In a scene in Vikram Bhatt’s latest film, Dangerous Ishhq, Sanjana (Karisma Kapoor, in her comeback role) has a breakdown because she runs out of coffee and groceries in her apartment. To be fair, her fiance Rohan (Rajneesh Duggal) has just been kidnapped. But she gives an impassioned dialogue about why she didn’t go grocery shopping, and sobs and screeches her way through it. Then, her best friend Neetu (Divya Dutta) offers to make her tea instead, right after we all established there were no groceries in Sanjana’s apartment to make any sort of beverage or snack with. And if you think this is the most banal intro to a film review, well, Sanjana’s grocery list is actually one of the more interesting things you’ll think about as you watch the otherwise overbearing, artificial and overstretched film.
Director Vikram Bhatt and writer Amin Hajee have the seeds of a potentially gripping romantic-supernatural-thriller-type film. The concept sounds kind of funky and twisted – a woman has to use past life regression to find clues about why her fiance has been kidnapped and by whom. But what you see as the end result in Dangerous Ishhq is far from gripping and exasperating to watch.
It starts with the kidnapping of Rohan by a gang of men all wearing black leather jackets and black ski masks, a scene that instantly throws you back to the cheesy films from the 80s. Over-the-top dramatic music, included. However, the film finally starts building intrigue when Sanjana starts having, what she thinks are, hallucinations. She then discovers they are memories from her past lives. And thus begins her journey hopping back and forth across lifetimes trying to uncover clues. Her past life adventure takes her through the partition, then further back to 17th century Mughal empire, and then back some more to 16th century Rajputana. If only her jaunts to past lives didn’t turn into loud, violent, soapbox television costume dramas. If you start paying more attention to the background than what’s happening in the scene, you’ll even glimpse a modern building or a security cubicle in the far back – in scenes supposedly set in the medieval times.
In her present day problems, Sanjana constantly tails ACP Singh (Jimmy Shergill), who is such a good cop that he plays the kidnapper’s phone call on loudspeaker while Rohan’s dad is negotiating a ransom deal with him. And Sanjana is such great help to him that when they find Rohan strapped to a bomb, all she does is yell at ACP Singh about a hundred times to “diffuse the bomb” and “save Rohan” while the bomb ticks away.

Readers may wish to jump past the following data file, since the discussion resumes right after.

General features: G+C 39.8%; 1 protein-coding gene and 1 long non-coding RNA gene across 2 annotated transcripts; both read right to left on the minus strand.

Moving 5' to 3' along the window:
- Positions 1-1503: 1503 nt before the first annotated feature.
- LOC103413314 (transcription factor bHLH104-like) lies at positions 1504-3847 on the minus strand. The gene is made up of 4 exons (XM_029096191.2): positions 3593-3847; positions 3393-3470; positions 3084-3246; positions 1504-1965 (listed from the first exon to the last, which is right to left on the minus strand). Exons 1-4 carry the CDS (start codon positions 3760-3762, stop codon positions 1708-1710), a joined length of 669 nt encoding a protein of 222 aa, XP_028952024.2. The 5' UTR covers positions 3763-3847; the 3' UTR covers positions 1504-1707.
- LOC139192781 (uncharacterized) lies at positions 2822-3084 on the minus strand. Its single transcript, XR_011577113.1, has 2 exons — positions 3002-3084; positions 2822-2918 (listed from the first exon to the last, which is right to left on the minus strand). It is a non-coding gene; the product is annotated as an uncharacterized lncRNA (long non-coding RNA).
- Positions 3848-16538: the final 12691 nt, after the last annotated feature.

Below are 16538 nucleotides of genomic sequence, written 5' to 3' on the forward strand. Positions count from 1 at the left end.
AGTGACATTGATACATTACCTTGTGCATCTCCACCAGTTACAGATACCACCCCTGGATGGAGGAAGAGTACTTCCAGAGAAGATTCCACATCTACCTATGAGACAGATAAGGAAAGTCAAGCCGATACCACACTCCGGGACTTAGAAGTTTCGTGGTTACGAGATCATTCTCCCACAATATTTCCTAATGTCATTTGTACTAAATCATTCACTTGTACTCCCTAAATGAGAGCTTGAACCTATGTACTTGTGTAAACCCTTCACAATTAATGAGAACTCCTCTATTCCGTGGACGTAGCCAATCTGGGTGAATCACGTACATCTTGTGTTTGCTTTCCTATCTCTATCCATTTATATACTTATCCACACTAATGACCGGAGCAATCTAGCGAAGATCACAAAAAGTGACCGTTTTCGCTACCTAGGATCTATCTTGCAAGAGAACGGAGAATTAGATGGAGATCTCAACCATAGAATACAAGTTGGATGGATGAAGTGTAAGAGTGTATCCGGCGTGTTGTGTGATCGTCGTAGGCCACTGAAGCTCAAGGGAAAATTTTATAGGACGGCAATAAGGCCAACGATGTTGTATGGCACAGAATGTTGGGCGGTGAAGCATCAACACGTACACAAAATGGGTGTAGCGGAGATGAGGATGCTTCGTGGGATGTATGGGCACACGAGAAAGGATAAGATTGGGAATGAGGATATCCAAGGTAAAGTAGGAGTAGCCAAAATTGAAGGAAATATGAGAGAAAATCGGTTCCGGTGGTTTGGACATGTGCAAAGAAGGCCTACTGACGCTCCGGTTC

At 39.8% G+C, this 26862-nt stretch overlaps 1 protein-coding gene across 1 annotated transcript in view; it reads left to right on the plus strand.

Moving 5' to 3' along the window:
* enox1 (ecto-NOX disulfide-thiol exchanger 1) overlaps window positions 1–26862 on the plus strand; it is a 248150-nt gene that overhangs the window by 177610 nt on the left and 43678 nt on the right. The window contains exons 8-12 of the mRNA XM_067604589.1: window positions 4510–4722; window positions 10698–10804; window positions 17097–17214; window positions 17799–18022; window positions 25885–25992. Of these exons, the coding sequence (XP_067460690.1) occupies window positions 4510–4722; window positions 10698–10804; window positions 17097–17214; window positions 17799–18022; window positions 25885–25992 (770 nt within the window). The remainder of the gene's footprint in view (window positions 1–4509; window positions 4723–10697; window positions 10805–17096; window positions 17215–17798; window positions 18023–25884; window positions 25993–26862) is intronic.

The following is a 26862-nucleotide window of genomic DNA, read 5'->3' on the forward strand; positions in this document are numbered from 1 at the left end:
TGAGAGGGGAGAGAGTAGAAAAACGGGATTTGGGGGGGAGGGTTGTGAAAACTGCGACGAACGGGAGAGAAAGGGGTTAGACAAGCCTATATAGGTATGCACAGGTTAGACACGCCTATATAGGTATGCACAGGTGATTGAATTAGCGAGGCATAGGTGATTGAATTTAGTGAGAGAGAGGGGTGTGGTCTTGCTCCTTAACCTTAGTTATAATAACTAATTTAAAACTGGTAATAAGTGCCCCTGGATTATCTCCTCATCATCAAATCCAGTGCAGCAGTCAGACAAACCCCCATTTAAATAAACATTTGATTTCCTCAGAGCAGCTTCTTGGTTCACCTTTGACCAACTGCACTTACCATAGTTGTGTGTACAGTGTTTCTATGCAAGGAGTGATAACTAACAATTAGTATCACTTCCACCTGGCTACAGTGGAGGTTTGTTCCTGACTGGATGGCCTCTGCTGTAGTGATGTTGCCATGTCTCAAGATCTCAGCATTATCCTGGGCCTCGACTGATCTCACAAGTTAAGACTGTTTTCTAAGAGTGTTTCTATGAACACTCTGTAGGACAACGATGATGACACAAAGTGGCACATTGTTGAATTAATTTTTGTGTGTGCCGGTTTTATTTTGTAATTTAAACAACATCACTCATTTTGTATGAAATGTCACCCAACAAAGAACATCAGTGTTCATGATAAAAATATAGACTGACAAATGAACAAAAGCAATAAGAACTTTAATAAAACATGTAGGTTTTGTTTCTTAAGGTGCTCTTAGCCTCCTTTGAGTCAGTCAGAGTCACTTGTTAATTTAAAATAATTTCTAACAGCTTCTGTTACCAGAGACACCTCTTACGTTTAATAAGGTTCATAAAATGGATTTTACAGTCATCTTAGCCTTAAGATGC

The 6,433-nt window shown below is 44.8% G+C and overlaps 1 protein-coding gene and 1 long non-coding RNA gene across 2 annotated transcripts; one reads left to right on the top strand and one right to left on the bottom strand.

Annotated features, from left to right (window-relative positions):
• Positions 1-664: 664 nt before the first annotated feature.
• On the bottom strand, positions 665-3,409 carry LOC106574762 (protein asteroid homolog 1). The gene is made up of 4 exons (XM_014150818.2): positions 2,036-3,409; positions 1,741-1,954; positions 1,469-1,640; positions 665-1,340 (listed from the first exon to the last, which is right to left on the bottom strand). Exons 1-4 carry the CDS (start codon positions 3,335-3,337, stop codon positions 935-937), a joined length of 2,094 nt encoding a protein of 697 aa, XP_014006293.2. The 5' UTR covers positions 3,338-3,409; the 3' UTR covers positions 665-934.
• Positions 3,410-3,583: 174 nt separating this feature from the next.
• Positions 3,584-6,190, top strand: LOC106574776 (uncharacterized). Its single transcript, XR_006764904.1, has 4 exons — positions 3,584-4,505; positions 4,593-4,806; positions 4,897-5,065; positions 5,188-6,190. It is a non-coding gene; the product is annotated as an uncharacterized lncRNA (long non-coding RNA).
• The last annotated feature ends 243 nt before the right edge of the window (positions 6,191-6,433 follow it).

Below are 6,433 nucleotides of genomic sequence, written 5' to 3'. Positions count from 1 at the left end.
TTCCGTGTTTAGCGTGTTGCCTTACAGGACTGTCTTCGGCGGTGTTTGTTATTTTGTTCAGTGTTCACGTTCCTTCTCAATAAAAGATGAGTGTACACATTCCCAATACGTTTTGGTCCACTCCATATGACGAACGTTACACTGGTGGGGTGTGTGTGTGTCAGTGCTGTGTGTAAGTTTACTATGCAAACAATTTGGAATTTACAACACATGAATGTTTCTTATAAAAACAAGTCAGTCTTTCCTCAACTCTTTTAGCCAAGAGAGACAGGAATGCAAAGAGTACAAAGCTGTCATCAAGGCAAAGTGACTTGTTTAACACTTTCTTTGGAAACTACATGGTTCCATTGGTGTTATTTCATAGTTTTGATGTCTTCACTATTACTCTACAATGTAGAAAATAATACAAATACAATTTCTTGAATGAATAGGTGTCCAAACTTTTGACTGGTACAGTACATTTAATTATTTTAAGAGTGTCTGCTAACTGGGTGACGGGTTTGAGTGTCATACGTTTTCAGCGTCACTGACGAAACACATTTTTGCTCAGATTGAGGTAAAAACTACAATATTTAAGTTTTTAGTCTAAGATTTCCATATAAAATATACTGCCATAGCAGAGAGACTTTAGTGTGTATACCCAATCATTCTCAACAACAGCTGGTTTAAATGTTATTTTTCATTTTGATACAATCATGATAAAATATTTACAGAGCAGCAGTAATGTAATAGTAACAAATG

This brings us to the matter of saving Rohan. While Sanjana is having bad days and worse traipsing across her various past lives, you hardly feel a thing for Rohan. He doesn’t leave much of an impact before his kidnapping for you to worry about his wellbeing for the next two and a half hours. Even his past life incarnations are one-dimensionally wooden. And yet we have our heroine spending all this time and energy just for him, because she is “a part of Rohan, and he is a part of me.” Sadly, we don’t see that love much in their chemistry.
Then there is a platter of supporting characters and guest appearances that take the film to another level of bizarreness. Gracy Singh makes an appearance in one of the past lives, shaking hypnotically around a temple and handing out flowers that glow. Ravi Kishan grimaces and shouts his way through all his lines, at times projecting his dialogues towards the sky, arms spread out and everything. Then there’s Arya Babbar who, with his messy long hair and unkempt beard, was probably dressed to appear in a time period way, way back at the beginning of civilization.
For Karisma Kapoor fans out there eagerly awaiting her return to films, Dangerous Ishhq might force you to re-evaluate your excitement. Kapoor looks as beautiful as ever, but her talents really are wasted under the sheen of perfect hair, makeup and six inch heels all the time, even when she’s in the middle of an exploding building. Her glam doll look throughout detracts from the rather dramatic goings-on. It diminishes the believability not just of her character but of the situations as well.
Dangerous Ishhq is a film that’s constantly falling short. It falls short of a believable story. Short of convincing acting. And short of almost everything else that would make a film enjoyable. It’s one of those films that assumes the audience to have minimal intelligence, negligent taste, and oodles of patience. Sanjana might have made good use of her past life regression but the film ends up being regressive on so many other levels. The film isn’t worth sitting through its two and a half hours. That is, unless you want to then go back into the past and slap yourself out of the decision to sit through those two and a half hours.
Dear NRI readers why not connect with us on the following social media platforms.